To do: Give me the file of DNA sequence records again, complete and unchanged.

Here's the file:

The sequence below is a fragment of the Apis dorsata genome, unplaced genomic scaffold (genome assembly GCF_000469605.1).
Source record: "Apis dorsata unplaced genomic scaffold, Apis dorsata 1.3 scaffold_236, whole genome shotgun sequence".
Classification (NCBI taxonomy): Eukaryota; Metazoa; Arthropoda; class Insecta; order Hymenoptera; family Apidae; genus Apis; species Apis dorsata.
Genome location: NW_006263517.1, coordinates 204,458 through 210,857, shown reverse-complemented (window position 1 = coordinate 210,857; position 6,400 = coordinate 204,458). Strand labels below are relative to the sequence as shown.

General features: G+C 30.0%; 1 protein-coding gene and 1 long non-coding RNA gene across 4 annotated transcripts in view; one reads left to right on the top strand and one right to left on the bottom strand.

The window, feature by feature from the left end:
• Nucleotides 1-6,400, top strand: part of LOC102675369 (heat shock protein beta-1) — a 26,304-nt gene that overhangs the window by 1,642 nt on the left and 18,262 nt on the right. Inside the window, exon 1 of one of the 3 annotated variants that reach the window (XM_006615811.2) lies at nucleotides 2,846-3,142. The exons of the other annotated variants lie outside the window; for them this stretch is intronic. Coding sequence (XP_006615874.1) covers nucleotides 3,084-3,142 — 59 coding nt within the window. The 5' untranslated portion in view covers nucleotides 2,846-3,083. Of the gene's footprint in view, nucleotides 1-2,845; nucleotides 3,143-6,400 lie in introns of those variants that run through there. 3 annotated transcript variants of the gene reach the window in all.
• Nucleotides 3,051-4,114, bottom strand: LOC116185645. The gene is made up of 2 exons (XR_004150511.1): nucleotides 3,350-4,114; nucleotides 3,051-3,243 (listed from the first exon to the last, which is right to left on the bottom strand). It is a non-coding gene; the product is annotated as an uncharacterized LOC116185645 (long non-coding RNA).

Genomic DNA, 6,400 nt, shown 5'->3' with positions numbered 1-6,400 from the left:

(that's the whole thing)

The sequence below is a fragment of the Apis dorsata genome, unplaced genomic scaffold (genome assembly GCF_000469605.1).
Source record: "Apis dorsata unplaced genomic scaffold, Apis dorsata 1.3 scaffold_236, whole genome shotgun sequence".
Classification (NCBI taxonomy): Eukaryota; Metazoa; Arthropoda; class Insecta; order Hymenoptera; family Apidae; genus Apis; species Apis dorsata.
Genome location: NW_006263517.1, coordinates 204,458 through 210,857, shown reverse-complemented (window position 1 = coordinate 210,857; position 6,400 = coordinate 204,458). Strand labels below are relative to the sequence as shown.

General features: G+C 30.0%; 1 protein-coding gene and 1 long non-coding RNA gene across 4 annotated transcripts in view; one reads left to right on the top strand and one right to left on the bottom strand.

The window, feature by feature from the left end:
• Nucleotides 1-6,400, top strand: part of LOC102675369 (heat shock protein beta-1) — a 26,304-nt gene that overhangs the window by 1,642 nt on the left and 18,262 nt on the right. Inside the window, exon 1 of one of the 3 annotated variants that reach the window (XM_006615811.2) lies at nucleotides 2,846-3,142. The exons of the other annotated variants lie outside the window; for them this stretch is intronic. Coding sequence (XP_006615874.1) covers nucleotides 3,084-3,142 — 59 coding nt within the window. The 5' untranslated portion in view covers nucleotides 2,846-3,083. Of the gene's footprint in view, nucleotides 1-2,845; nucleotides 3,143-6,400 lie in introns of those variants that run through there. 3 annotated transcript variants of the gene reach the window in all.
• Nucleotides 3,051-4,114, bottom strand: LOC116185645. The gene is made up of 2 exons (XR_004150511.1): nucleotides 3,350-4,114; nucleotides 3,051-3,243 (listed from the first exon to the last, which is right to left on the bottom strand). It is a non-coding gene; the product is annotated as an uncharacterized LOC116185645 (long non-coding RNA).

Genomic DNA, 6,400 nt, shown 5'->3' with positions numbered 1-6,400 from the left: